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  1. I see in your piece what is happening now. With the lock-downs, governments have knowingly set up the tender of loneliness and hopelessness to ensure transformation. Then they handed the reigns of that transition over to those who simply hate and let them drive the nation into hatred. As the virus subsides, they increase the draconian measures to ensure even more loneliness and hatred. Better to hate than be ostracized and lonely.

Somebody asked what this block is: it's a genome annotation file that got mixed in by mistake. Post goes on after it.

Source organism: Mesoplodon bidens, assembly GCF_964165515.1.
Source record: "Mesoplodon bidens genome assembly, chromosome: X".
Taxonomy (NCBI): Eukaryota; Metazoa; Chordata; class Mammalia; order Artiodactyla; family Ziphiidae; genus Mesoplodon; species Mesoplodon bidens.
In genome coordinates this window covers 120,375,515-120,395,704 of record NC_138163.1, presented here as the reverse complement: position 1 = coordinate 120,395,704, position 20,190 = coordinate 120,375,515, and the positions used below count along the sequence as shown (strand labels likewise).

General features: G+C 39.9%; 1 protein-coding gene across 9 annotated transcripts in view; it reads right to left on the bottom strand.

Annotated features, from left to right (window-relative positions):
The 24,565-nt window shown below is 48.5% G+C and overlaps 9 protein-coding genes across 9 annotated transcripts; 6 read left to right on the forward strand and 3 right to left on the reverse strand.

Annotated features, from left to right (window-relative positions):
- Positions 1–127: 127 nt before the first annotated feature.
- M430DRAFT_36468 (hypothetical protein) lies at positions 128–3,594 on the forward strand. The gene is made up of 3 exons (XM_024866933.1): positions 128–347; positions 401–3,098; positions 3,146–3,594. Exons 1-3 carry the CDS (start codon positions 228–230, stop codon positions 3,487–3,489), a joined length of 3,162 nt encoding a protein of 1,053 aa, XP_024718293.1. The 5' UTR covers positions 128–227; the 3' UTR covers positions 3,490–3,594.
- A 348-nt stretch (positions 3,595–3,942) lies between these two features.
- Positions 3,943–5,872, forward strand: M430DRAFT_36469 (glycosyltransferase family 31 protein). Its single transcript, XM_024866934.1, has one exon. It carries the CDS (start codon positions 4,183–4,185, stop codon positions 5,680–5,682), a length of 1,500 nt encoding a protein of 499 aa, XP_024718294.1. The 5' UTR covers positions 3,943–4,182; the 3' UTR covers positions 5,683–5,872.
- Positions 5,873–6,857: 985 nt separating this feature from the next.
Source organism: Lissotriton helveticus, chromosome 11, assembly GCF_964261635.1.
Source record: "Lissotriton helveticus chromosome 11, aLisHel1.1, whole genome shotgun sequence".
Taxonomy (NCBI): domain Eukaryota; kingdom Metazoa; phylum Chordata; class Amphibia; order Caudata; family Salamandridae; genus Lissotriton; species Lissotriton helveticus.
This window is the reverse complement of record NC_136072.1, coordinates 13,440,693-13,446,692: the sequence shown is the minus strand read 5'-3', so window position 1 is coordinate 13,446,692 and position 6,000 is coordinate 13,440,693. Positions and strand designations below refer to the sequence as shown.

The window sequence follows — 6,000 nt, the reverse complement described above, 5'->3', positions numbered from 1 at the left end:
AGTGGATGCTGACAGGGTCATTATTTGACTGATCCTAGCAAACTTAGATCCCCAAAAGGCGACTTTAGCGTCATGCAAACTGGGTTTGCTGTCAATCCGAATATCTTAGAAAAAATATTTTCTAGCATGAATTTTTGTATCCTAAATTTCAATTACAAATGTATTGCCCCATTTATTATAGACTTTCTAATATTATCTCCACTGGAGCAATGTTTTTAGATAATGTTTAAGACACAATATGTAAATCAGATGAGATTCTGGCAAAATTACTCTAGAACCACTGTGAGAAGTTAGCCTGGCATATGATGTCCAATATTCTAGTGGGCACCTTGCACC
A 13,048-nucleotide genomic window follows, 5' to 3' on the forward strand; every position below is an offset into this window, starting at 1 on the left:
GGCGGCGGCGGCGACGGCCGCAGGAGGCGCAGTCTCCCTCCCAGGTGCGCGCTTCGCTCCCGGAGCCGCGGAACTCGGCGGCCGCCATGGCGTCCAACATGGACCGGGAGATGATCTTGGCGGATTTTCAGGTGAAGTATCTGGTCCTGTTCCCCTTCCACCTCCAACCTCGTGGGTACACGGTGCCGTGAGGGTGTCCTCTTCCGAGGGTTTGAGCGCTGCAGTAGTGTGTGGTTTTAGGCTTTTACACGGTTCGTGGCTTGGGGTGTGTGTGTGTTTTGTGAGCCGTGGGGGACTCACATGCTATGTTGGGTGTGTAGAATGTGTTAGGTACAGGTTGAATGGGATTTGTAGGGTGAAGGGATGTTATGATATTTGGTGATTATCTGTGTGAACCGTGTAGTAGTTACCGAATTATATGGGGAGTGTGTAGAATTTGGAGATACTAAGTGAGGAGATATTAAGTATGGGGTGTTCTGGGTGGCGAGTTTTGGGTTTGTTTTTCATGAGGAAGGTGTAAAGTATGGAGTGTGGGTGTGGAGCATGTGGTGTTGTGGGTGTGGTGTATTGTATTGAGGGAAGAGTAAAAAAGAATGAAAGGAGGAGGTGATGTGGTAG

2. Thank you, Michael, for the powerful reminder that our core emotional needs: belonging, to be valued, loved, respected, and seen as capable continue to be essential for human beings-for us to thrive-like the languages of love-we must develop these in relationship to one another and deep within ourselves-with that essential self -the experiencer of our experiences. Neglecting or denying the realities of human emotion and our profound need for meaningful connection comes at such a great cost. A tree doesn’t have the need to be seen, heard, or valued, but human beings definitely do. Cultivating empathy and compassion for one another matters greatly at this time and always.